Rabbi Mordechai “Moti” Elon has admitted to sexually inappropriate behavior toward a young man, investigative program “Uvda” reported Tuesday, in a new claim that comes five years after Elon was convicted on two counts of sexual assault.
According to the Channel 12 investigative news program, the man recently appealed to a number of leading rabbis and told them that he had reached out to Elon in the past year for assistance in difficulties he was facing. But the meetings quickly took on a sexual nature and involved unspecified alleged offenses.
The young man reportedly recorded several of the meetings, and provided his recordings as evidence to Mercaz Shapira’s Ohr Etzion Yeshiva head Rabbi Haim Druckman, Safed Chief Rabbi Shmuel Eliyahu and former Ramat Gan chief rabbi Yaakov Ariel — all leading figures in the religious Zionist movement.
The man was advised to file a complaint with police but said he prefered the matter be handled by the rabbis.
The three rabbis summoned Elon and he, confronted with the evidence, admitted to the undisclosed offenses. A source told “Uvda” that Elon “did not deny it and took certain responsibility for the actions.”
Elon agreed to stop all public activity including lessons and private meetings and to seek treatment, the report said.
Hadashot TV news reported Tuesday evening that the Takana Forum, which seeks to root out sexual abuse in the religious community, had received several more new complaints against Elon.
Druckman had been one of Elon’s chief supporters following his previous sexual assault scandal, and permitted him to continue teaching at Ohr Etzion.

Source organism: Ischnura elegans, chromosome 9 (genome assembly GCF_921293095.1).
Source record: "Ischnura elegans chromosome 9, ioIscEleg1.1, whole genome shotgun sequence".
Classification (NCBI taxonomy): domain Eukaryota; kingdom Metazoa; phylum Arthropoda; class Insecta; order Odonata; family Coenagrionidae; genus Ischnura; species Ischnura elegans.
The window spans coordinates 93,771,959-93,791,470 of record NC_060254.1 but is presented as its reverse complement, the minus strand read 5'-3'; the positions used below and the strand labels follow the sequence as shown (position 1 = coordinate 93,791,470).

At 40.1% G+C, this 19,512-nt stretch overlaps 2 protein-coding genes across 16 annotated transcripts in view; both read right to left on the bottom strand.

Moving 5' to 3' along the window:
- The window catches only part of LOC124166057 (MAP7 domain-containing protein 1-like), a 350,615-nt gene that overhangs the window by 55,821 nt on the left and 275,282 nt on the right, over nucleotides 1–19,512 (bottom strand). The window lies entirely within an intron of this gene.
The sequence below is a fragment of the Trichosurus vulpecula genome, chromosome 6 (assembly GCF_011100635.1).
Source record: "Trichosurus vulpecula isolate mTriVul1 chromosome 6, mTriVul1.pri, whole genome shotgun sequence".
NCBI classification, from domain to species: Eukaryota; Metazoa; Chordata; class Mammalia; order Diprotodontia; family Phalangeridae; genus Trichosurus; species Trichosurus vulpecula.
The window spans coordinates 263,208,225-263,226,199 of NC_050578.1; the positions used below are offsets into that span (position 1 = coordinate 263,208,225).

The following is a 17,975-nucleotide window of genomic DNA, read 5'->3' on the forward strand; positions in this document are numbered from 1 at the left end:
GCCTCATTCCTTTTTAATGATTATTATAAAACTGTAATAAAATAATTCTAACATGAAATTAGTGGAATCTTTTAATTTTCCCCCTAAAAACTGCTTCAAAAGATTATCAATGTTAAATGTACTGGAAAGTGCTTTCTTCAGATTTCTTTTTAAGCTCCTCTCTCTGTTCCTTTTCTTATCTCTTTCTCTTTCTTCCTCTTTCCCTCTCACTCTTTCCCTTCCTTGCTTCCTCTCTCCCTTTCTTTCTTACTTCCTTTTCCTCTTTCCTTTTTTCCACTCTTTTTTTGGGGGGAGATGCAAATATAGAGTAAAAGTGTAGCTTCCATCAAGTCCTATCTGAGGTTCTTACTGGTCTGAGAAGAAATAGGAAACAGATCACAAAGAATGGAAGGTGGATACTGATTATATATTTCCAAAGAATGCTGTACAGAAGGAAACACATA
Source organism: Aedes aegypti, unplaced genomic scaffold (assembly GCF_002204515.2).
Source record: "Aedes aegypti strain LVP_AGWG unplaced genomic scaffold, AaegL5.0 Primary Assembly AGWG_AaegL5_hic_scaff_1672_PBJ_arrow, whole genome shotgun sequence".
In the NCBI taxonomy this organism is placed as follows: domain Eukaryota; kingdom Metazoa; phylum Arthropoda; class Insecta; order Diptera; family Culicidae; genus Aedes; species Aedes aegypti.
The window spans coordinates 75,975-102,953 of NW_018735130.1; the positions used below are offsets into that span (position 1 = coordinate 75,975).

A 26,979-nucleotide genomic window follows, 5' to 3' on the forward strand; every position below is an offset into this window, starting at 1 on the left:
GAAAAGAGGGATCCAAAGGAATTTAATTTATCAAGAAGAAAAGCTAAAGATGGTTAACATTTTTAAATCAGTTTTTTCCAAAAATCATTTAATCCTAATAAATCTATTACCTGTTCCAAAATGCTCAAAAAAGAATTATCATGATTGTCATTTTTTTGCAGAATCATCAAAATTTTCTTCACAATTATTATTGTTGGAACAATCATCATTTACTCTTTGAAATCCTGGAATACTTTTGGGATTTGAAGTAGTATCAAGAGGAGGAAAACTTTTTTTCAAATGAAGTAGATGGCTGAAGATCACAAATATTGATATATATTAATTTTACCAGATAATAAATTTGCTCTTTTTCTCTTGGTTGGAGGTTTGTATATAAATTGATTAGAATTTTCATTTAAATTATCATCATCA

Elon was convicted in 2013 of committing an indecent act against a minor on two occasions. He was sentenced to six months of community service, as well as a 15-month suspended jail term. Elon, once a celebrated mentor of Israel’s religious Zionist movement, was also ordered to pay the victim NIS 10,000 ($2,850) in compensation.
But the prosecution’s demand that he be sent to prison was rejected, with the court ruling that the trial and conviction had themselves caused the rabbi to “fall from grace” and constituted a “severe” punishment for him and his family.
Elon has always denied the claims against him.
In 2015 police looked into new allegations against Elon after a one-time student published a Facebook post saying that the rabbi had harassed him on two occasions. Those claims did not lead to new legal action.
But the accuser’s post garnered wide publicity, making waves in a religious Zionist community already forced to come to terms with Elon’s behavior and some rabbinical support for him.
“Rabbi Druckman’s behavior is a stain on religious Zionism,” read a headline on the national religious website Srugim at the time. In the article, another prominent rabbi, Ronen Neubert, slammed Druckman and other rabbis for their support of Elon and said their public association with Elon would cause more harm to his victims.
Before the allegations against him surfaced, the charismatic Elon was one of the most prominent Zionist Orthodox leaders of his generation in Israel. A leading educator, he was also the head rabbi of Yeshivat Hakotel in Jerusalem’s Old City.
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